Getting Sober: Irish Leaders In Alcoholism Recovery

On Saturday, October 21, author Christopher M. Finan will discuss America’s troubled history with alcoholism and its long search for sobriety. The focus of this unique program will be on Irish-American leaders who took up the long battle against the disease and the successful results of their efforts. He will also recount the early roles of Native American leaders who saw alcohol used to steal their lands and the activities of Temperance Movement leaders like Carrie Nation, who destroyed bars with an axe. This program will be held at NYU’s Glucksman Ireland House on Fifth Avenue, just south of 8th Street. Starting time is 2 p.m.

The Irish have been leaders in the battle against alcoholism since America’s earliest days. They were prominent in the many Catholic temperance groups formed following the 1849 visit to the United States by Father Theobald Matthew, who led the Temperance Movement in Ireland.

Alcohol destruction


Launt Thompson: Enduring Success

On Saturday, December 2, writer and Roundtable member Michael Burke will discuss Launt Thompson, the Irish-American sculptor who rapidly rose to fame and accomplishment in the United States in the years following the American Civil War. Thompson’s success, however, was dramatically jolted at one of its highpoints and Thompson died in a state asylum. The quick rise and sudden diversion of Thompson’s success will make for a richly illustrated talk. This program will be held at 2 p.m. in the McCloskey meeting room in the parish house of the Basilica of St. Patrick’s Old Cathedral, 263 Mulberry Street, Manhattan. A reception will follow. Suggested donation: $5.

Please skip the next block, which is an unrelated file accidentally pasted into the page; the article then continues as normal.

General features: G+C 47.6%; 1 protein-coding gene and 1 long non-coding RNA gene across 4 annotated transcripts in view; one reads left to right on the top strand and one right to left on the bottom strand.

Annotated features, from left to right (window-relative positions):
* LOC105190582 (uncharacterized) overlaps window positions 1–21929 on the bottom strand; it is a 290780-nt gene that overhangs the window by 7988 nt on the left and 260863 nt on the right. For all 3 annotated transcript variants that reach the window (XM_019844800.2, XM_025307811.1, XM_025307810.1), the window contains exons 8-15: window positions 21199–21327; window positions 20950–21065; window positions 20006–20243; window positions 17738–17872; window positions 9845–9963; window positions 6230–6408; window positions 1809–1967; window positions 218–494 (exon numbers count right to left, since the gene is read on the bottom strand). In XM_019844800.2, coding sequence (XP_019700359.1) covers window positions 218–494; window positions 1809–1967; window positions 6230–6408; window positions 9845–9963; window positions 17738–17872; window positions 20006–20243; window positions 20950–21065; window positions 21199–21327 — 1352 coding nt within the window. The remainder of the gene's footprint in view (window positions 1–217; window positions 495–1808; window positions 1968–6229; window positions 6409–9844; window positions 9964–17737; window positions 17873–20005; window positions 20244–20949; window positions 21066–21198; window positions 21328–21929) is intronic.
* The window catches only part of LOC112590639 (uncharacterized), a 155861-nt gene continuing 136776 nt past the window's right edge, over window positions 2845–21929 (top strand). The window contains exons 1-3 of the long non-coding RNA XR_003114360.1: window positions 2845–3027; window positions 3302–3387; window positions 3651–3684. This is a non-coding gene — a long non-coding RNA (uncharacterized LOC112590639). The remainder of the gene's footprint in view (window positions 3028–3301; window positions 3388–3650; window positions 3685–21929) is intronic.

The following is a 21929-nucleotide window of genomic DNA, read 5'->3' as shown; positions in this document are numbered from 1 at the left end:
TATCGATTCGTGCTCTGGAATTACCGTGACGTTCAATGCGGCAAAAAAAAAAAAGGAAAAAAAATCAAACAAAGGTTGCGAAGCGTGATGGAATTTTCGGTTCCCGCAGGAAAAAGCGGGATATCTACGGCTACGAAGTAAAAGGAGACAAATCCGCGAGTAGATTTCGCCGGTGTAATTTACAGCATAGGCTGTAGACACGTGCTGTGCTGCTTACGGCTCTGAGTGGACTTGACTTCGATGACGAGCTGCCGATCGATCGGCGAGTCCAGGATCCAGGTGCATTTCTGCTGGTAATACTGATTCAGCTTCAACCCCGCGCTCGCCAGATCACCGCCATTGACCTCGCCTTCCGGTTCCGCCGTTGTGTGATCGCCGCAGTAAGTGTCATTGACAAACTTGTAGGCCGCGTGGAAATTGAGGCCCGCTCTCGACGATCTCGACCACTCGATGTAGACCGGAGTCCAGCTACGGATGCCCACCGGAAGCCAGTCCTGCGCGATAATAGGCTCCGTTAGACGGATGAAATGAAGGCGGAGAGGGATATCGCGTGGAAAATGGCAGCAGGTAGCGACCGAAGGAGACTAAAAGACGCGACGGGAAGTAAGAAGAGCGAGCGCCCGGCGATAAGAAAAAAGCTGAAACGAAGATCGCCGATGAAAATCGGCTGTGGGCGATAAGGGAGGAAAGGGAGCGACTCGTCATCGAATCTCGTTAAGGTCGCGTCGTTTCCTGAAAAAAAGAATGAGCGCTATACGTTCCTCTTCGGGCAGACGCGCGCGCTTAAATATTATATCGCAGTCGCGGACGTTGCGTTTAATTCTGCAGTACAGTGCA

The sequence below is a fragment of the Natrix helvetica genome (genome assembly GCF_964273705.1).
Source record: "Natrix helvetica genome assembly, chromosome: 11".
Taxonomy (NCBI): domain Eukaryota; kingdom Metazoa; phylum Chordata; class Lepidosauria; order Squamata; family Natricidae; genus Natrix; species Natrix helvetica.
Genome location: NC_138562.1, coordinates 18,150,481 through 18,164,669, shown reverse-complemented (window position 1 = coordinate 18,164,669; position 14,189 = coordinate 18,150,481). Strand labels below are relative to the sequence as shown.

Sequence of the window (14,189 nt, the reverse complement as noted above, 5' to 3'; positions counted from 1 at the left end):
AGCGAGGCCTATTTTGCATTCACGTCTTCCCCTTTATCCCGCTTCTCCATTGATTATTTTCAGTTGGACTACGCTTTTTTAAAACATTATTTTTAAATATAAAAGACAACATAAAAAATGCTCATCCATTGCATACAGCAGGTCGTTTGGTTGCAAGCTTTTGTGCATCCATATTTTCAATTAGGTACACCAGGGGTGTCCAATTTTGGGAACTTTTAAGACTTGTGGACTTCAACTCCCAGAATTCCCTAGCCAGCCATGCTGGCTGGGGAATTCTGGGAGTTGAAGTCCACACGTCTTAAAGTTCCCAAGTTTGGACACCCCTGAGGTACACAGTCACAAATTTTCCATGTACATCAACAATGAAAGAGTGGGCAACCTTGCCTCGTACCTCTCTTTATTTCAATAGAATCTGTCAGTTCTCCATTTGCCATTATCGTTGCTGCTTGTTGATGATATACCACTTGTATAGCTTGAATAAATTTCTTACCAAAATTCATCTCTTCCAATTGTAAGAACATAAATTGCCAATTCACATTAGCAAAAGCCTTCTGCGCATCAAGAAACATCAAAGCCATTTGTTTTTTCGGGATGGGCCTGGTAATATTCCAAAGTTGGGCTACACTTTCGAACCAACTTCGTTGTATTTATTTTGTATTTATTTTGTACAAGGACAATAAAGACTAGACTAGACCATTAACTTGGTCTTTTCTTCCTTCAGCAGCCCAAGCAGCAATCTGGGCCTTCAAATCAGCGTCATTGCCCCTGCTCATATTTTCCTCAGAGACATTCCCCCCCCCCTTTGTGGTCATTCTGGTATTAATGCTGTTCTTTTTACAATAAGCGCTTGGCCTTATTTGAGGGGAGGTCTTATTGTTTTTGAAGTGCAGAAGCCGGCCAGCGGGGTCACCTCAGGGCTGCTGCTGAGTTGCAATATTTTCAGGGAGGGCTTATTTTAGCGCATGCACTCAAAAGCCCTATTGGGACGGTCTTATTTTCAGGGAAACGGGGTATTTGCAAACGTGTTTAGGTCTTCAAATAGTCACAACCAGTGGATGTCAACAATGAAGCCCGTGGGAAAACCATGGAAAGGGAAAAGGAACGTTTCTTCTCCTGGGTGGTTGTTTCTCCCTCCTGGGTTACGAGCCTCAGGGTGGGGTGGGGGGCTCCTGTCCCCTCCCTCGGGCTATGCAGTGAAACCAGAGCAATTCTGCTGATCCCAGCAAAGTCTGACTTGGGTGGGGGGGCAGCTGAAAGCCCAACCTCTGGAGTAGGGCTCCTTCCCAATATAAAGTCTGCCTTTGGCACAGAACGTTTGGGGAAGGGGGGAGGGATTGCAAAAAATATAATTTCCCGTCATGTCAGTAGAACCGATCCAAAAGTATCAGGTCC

One of the most successful American artists in the post-Civil War era was Ireland-born Launt Thompson. Raised in County Laois, he came to the United States in 1847 at age 14 with a brother and widowed mother.

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